Reading: Nobel Laureate Economist Claims Bitcoin ‘Ought to be Outlawed’

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Nobel Laureate Economist Claims Bitcoin ‘Ought to be Outlawed’

Cynthia Turcotte

Cynthia Turcotte | Nov 29, 2017 | 12:00

Nobel Laureate Economist Claims Bitcoin is a Bubble that 'Ought to be Outlawed' News

Nobel Laureate Economist Claims Bitcoin ‘Ought to be Outlawed’

Cynthia Turcotte

Cynthia Turcotte | Nov 29, 2017 | 12:00


As Bitcoin’s price continues to climb past $10,000, one Nobel Laureate Economist says Bitcoin is a bubble, lacking in all social usefulness, and should be outlawed.


Nobel-prize winning economist and one of Time Magazine’s 100 most influential people in the world (2011) Joseph E. Stiglitz has provoked the ire of the cryptocurrency community with his recent comments on Bitcoin. Refusing to mince words, in a recent interview with Bloomberg Television Stiglitz declared:

Bitcoin is successful only because of its potential for circumvention, lack of oversight. So it seems to me it ought to be outlawed. It doesn’t serve any socially useful function. We ought to just go back to what we always have had.

Stiglitz’s stinging analysis of Bitcoin’s legitimacy flies in the face of the digital currency’s stellar performance this year. Despite vocal detractors and bans on exchanges, Bitcoin’s value has continued to climb. In fact, no sooner did Bitcoin crack the $10,000 mark than it went on to breach $11,000 a mere handful of hours later.

Regardless, Stiglitz remains convinced that Bitcoin is just another bubble:

It’s a bubble that’s going to give a lot of people a lot of exciting times as it rides up and then goes down.

Examining Stiglitz's Argument

Examining Stiglitz’s Argument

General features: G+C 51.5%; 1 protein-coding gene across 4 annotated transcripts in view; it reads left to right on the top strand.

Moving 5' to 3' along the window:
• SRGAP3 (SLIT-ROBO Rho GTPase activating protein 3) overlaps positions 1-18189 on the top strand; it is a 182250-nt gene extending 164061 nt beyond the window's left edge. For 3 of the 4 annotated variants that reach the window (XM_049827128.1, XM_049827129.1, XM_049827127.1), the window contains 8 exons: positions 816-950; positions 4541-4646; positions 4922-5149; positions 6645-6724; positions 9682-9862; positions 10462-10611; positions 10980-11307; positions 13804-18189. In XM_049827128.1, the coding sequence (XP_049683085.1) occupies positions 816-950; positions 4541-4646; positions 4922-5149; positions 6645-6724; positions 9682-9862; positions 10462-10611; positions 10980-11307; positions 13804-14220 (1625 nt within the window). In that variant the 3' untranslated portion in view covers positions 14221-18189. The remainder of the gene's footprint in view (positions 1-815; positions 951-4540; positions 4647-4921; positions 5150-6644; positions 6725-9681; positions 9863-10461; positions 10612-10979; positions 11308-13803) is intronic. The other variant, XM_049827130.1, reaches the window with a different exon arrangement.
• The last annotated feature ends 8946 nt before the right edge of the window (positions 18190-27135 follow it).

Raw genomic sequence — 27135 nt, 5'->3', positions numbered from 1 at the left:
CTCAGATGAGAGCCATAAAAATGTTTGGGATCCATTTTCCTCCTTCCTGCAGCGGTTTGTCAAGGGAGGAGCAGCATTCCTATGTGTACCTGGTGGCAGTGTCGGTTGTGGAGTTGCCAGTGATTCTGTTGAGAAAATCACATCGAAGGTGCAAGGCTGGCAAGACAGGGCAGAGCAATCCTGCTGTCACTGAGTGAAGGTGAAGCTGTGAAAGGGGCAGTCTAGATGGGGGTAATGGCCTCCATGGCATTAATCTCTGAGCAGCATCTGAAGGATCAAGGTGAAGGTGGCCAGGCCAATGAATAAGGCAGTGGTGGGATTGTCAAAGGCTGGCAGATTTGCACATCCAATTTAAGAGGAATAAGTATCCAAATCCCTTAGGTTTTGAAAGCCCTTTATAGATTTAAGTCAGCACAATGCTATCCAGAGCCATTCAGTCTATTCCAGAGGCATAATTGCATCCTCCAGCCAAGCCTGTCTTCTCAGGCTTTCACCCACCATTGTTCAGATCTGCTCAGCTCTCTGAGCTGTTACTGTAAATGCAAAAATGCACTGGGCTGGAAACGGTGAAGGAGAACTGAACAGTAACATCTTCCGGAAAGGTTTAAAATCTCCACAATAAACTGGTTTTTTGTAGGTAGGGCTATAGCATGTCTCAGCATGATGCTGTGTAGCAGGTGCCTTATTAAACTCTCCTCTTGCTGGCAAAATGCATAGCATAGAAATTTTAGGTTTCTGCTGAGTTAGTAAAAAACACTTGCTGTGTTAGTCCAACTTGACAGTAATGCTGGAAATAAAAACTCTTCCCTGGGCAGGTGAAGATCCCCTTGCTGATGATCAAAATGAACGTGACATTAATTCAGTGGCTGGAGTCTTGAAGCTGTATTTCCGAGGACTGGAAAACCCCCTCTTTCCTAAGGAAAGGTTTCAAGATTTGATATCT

While it would be easy to dismiss Stiglitz’s argument as just one more in a long line of old men railing against things they don’t understand, some of what he says has merit. Bitcoin does circumvent government-created currency. Originally created as an answer to the financial crisis in 2008, Bitcoin serves as an equalizer in an unequal world. However, simply seeing Bitcoin as a means to evade government duty is a gross oversimplification of its revolutionary impact on – and contribution to – the financial world.

As far as Stiglitz’s assertion that Bitcoin has no socially useful function, one could easily argue that it performs one of the most socially useful functions in recent times. Zimbabwe and Venezuela are perfect illustrations of how Bitcoin is literally impacting the survival of entire families and communities. In situations where the government has utterly failed its citizens, Bitcoin is throwing these people a lifeline.

Whether or not Bitcoin is in a bubble state is a highly contentious issue. For every expert who claims that it is, there is at least one expert to counter those claims.

What is certain is that the Bitcoin’s volatility shows no immediate signs of stopping and investors should certainly show caution and only invest as much as they can afford to lose. In the words of IMF chief Christine Lagarde, who recently spoke out in defense of Bitcoin and the dawning cryptocurrency industry as a potential dollarisation 2.0, she preferred to see a positive vision of change when she said;

I believe that we – as individuals and communities – have the capacity to shape a technological and economic future that works for all. We have a responsibility to make this work. That is why I prefer Shakespeare’s evocation of the brave new world in The Tempest:  ‘O wonder! How many goodly creatures are there here! How beauteous mankind is! O brave new world’

What do you think about Stiglitz’s comments? Are they valid? Do you feel he has a proper understanding of Bitcoin and the world’s burgeoning Fintech industry based around the blockchain? Let us know in the comments below.


Images courtesy of Wikimedia Commons, Shutterstock


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